For Immediate Release
Independent Retailers Outperform Chains Over Holidays, National Survey Finds
MINNEAPOLIS, MN (Jan. 15, 2009) - In an extremely challenging economic climate, independent retailers are outperforming many chains, a national survey has found.
The survey of 1,142 independent retailers in a wide range categories (books, toys, clothing, etc.) and across all 50 states found that holiday sales at independent stores declined an average of 5.0% from the same time period in 2007. That compares favorably to most competing chains, including Barnes & Noble (- 7.7%), Best Buy (-6.5%), Borders (-14.0%), JC Penney (-8.1%), Macy's (-7.5%), The Gap (-14.0%), and Williams-Sonoma (-24.2%).
This week, the Commerce Department reported that December retail sales overall were down a record 9.8% over December 2007.
The survey also found that independent retailers in cities with active "Buy Local" campaigns reported much stronger holiday sales than those in cities without such campaigns. "Buy Local" or "Local First" campaigns have been launched in dozens of cities and towns over the last few years. Independent retailers in these cities reported an average drop in sales of 3.2%, compared to a steeper decline of 5.6% for those in cities without an active Buy Local initiative.
The survey was conducted by the Institute for Local Self-Reliance, a nonprofit research organization, in partnership with several independent business organizations, including the American Booksellers Association, American Independent Business Alliance, American Specialty Toy Retailers Association, Business Alliance for Local Living Economies, Independent Music Store Owners coalition, and National Bicycle Dealers Association.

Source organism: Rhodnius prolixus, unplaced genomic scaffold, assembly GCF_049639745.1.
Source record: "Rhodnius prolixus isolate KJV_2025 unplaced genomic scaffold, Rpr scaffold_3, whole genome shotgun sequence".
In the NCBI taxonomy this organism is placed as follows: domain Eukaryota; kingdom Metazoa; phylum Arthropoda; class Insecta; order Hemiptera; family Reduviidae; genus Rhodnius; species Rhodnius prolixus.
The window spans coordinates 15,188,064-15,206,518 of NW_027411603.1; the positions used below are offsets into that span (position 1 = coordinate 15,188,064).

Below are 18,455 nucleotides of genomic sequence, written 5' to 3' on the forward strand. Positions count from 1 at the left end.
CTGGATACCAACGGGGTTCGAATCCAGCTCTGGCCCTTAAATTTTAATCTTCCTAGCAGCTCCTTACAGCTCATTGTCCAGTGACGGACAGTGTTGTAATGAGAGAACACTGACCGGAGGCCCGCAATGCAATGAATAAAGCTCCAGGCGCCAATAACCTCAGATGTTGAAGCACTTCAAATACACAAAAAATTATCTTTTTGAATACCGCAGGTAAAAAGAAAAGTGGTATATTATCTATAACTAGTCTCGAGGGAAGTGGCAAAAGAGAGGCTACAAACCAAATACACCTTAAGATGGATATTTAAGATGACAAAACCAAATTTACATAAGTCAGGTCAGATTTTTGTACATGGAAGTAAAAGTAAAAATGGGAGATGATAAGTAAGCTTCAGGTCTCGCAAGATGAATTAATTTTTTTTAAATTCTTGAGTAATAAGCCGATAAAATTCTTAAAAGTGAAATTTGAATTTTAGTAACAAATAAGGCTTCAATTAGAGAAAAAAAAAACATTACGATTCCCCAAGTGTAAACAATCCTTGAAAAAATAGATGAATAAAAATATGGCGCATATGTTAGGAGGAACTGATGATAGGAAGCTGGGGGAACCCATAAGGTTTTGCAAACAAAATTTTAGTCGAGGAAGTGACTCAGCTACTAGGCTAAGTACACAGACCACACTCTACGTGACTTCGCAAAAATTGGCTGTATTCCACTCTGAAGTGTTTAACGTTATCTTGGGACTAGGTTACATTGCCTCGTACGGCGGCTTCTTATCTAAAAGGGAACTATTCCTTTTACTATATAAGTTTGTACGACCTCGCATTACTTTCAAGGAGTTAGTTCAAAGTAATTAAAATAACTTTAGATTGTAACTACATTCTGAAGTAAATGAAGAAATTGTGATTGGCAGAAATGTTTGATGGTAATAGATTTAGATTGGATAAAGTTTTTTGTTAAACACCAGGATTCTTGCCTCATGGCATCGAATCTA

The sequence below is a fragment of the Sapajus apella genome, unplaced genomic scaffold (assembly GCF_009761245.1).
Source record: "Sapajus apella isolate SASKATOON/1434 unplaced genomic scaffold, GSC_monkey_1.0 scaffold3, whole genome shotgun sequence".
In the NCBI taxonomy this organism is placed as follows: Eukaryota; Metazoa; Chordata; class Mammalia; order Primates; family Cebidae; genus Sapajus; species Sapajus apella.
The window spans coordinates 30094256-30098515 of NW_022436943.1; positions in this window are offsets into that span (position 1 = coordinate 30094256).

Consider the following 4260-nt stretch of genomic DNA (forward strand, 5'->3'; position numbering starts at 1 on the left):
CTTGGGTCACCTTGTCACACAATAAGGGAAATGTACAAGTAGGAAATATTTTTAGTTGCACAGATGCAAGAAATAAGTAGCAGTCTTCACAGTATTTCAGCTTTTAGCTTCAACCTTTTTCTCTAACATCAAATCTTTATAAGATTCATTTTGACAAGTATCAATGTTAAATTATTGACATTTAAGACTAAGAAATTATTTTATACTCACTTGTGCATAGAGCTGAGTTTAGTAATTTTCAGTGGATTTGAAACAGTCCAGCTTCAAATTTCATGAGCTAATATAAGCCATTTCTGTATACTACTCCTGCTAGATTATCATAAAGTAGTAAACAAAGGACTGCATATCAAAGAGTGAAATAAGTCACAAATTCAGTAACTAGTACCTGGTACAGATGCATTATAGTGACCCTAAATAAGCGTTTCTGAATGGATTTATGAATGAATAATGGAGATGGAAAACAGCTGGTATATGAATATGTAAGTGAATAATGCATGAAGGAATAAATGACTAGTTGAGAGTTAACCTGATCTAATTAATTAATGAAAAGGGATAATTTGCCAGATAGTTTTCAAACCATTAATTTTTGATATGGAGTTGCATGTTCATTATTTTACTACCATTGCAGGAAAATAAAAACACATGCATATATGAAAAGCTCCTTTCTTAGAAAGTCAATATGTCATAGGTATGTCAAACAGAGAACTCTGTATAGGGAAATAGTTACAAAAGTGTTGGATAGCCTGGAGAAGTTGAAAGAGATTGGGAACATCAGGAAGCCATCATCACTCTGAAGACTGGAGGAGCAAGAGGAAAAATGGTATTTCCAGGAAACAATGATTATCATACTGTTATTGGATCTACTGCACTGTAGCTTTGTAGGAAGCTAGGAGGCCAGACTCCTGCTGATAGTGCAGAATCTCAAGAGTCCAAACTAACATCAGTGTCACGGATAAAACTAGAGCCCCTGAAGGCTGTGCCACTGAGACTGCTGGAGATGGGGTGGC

An identical survey last year likewise found that independent businesses in cities with Buy Local campaigns reported stronger sales than those in communities without such an initiative.
"During this holiday season, many more customers mentioned their intentional shopping at local businesses," said one survey respondent. "I think that the tough economy this year played a huge role in my customers intentionally shopping locally. They felt strongly about supporting those of us who are sticking it out," said another.
Ninety-five percent of the retailers surveyed said that the fact that their business is locally owned matters to their customers. That's up from 82% in last year's survey.
"This invaluable data is proving the case that communities are rallying behind independent businesses - and a strong reminder that these entrepreneurs are the bedrock of a local living economy," said Doug Hammond, executive director of the Business Alliance for Local Living Economies.
"Since the economic downturn began, we've seen an explosion of interest in communities looking to start Independent Business Alliances and buy local campaigns," said Jennifer Rockne, director of the American Independent Business Alliance. "This survey shows such interest is justified. These campaigns are making a huge difference for local businesses and their communities."
"Even as household budgets shrink, many people are choosing to direct more of their spending to local businesses," said Stacy Mitchell, senior researcher with the Institute for Local Self-Reliance, which conducted the study. "This could be a key factor in getting the economy back on track. Study after study has concluded that locally owned businesses deliver more jobs and significantly greater economic benefits to their communities."
New Rules Project
a program of the Institute for Local Self-Reliance
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